Sir J J Burnet (Burnet, Son and Dick), 1926-9, major internal remodelling 1986/7. Modern classical, 7-storey and basement
commercial building on corner site. 5 x 5 wide bays. Ashlar,
granite plinth. Central entrance with flanking attached
columns supporting lettered panel with relief sculpture
"NORTH BRITISH & MERCANTILE BUILDING" Diocletian window above,
flanked by Doric columns supporting (later) crouching figure
sculpture; figure sculpture above entrance on carved bracket,
St Andrew, by Archibald Dawson dated 1927 flanking figure
circa 1952. Ground floor plain arcade, on coupled Doric
columns with rosette necking in outer bays at St Vincent
Street; ground floor cill band, corniced windows, with
stylised keyblocks recessed between ground and 1st floor,
below Diocletian windows, diminutive aedicule with open
segmental pediment in central light above entrance bay. All
windows casement with metal glazing bars. 2nd floor windows
with moulded cills, keyblocked above every 3rd window. Slightly projecting plain 3rd floor entablature forms 4th floor cill
band. 6th floor cill band, every third window keyblocked with
voussoirs. Bold cornice with dentil band broken in 1st bay from
S at West Campbell Street by corniced wallhead stack slightly
advanced and rising from base plinth. Sculpted cartouche
with lettering "NB&M" on SW angle between 5th and 6th floors.
White brick rear elevation with ashlar dressings to coupled
ground floor arcade.
Boundary grey granite are with bold piers walls to St Vincent
Historic Environment Scotland is responsible for the designation of buildings, monuments, gardens and designed landscapes and historic battlefields. We also advise Scottish Ministers on the designation of historic marine protected areas.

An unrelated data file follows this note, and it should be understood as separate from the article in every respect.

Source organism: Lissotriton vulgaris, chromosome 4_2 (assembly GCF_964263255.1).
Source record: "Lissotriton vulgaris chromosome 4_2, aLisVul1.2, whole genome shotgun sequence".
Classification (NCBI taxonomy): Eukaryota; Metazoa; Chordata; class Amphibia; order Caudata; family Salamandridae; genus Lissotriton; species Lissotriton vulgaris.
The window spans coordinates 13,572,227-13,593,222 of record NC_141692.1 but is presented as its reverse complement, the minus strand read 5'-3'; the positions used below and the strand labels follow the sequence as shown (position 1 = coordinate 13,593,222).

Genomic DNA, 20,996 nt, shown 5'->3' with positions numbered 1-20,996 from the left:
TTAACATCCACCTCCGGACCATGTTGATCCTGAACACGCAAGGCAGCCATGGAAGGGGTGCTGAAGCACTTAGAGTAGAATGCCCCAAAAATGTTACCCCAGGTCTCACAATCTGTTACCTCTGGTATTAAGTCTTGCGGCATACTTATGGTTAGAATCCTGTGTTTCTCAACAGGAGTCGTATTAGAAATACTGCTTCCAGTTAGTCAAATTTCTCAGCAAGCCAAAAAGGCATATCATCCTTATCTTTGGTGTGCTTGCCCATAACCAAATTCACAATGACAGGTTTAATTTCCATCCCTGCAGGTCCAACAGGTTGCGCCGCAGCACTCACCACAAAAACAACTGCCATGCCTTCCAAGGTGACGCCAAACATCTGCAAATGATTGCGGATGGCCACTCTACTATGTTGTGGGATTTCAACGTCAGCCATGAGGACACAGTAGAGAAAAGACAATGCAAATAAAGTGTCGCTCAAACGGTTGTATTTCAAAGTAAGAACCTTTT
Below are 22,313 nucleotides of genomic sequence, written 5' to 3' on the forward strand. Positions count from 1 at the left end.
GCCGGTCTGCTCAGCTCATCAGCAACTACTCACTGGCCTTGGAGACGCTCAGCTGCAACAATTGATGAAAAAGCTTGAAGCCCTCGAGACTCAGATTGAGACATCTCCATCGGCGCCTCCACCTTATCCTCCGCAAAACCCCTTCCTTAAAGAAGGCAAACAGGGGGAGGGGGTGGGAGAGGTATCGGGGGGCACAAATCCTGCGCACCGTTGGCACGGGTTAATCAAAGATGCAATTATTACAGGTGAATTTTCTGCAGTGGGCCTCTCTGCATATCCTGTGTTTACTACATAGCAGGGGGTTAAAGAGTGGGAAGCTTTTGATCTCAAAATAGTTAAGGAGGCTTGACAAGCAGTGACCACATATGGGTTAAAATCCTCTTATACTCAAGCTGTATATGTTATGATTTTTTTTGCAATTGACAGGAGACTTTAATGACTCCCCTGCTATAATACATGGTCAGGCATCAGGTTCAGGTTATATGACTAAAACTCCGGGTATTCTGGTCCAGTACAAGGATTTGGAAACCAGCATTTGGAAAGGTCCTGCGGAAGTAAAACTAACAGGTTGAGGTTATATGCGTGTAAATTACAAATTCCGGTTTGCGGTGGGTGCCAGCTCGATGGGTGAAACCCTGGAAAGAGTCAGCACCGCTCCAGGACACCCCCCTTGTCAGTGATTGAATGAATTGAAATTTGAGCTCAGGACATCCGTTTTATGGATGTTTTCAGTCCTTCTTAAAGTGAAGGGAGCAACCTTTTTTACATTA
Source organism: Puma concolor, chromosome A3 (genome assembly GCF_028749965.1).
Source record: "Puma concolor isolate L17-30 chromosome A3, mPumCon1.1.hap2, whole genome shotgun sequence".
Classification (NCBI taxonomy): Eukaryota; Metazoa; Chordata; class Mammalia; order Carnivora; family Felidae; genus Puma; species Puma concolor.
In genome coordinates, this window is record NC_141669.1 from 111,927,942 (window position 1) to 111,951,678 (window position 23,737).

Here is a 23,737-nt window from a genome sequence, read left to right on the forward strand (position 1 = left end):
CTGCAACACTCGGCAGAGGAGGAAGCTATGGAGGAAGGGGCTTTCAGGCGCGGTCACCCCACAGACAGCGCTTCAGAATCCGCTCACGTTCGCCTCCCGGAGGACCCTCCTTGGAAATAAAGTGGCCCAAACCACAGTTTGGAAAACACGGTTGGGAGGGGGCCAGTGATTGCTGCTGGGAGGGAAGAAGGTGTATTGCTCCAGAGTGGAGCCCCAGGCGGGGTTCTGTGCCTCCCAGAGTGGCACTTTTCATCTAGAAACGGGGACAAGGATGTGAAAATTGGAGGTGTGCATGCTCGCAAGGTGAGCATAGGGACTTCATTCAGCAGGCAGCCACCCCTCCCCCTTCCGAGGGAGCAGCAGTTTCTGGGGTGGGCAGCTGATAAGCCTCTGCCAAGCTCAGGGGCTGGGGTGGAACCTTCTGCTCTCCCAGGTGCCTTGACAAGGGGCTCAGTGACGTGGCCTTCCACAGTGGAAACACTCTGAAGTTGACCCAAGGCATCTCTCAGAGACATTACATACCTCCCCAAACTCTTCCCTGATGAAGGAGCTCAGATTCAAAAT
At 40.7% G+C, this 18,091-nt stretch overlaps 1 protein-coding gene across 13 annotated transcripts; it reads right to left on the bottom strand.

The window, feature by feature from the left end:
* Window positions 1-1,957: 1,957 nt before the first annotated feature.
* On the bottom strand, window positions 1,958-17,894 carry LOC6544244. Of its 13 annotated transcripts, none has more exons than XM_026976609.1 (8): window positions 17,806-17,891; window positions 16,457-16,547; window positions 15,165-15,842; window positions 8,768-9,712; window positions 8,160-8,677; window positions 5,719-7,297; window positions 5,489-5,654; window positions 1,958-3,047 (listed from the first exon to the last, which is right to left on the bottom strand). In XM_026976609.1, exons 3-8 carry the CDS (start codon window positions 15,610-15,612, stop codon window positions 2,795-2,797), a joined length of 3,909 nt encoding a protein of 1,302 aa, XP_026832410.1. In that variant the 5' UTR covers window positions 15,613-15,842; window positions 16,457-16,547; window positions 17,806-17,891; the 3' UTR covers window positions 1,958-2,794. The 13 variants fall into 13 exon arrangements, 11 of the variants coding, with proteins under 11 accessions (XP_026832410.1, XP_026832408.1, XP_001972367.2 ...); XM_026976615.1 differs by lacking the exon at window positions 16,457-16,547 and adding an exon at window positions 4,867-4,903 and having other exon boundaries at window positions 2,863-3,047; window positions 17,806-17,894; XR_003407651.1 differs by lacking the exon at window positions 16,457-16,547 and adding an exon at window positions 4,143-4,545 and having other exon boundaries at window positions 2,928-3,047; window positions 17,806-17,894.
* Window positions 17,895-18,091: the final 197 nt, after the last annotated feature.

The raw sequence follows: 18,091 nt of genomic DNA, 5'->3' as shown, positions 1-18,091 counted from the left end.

Listing is the way that a building or structure of special architectural or historic interest is recognised by law through the Planning (Listed Buildings and Conservation Areas) (Scotland) Act 1997.
We list buildings of special architectural or historic interest using the criteria published in the Historic Environment Scotland Policy Statement.
The statutory listing address is the legal part of the listing. The information in the listed building record gives an indication of the special architectural or historic interest of the listed building(s). It is not a definitive historical account or a complete description of the building(s). The format of the listed building record has changed over time. Earlier records may be brief and some information will not have been recorded.
Listing covers both the exterior and the interior. Listing can cover structures not mentioned which are part of the curtilage of the building, such as boundary walls, gates, gatepiers, ancillary buildings etc. The planning authority is responsible for advising on what is covered by the listing including the curtilage of a listed building. For information about curtilage see www.historicenvironment.scot. Since 1 October 2015 we have been able to exclude items from a listing. If part of a building is not listed, it will say that it is excluded in the statutory address and in the statement of special interest in the listed building record. The statement will use the word 'excluding' and quote the relevant section of the Historic Environment Scotland Act 2014. Some earlier listed building records may use the word 'excluding', but if the Act is not quoted, the record has not been revised to reflect current legislation.
If you want to alter, extend or demolish a listed building you need to contact your planning authority to see if you need listed building consent. The planning authority is the main point of contact for all applications for listed building consent.
Find out more about listing and our other designations at www.historicenvironment.scot. You can contact us on 0131 668 8716 or at email@example.com.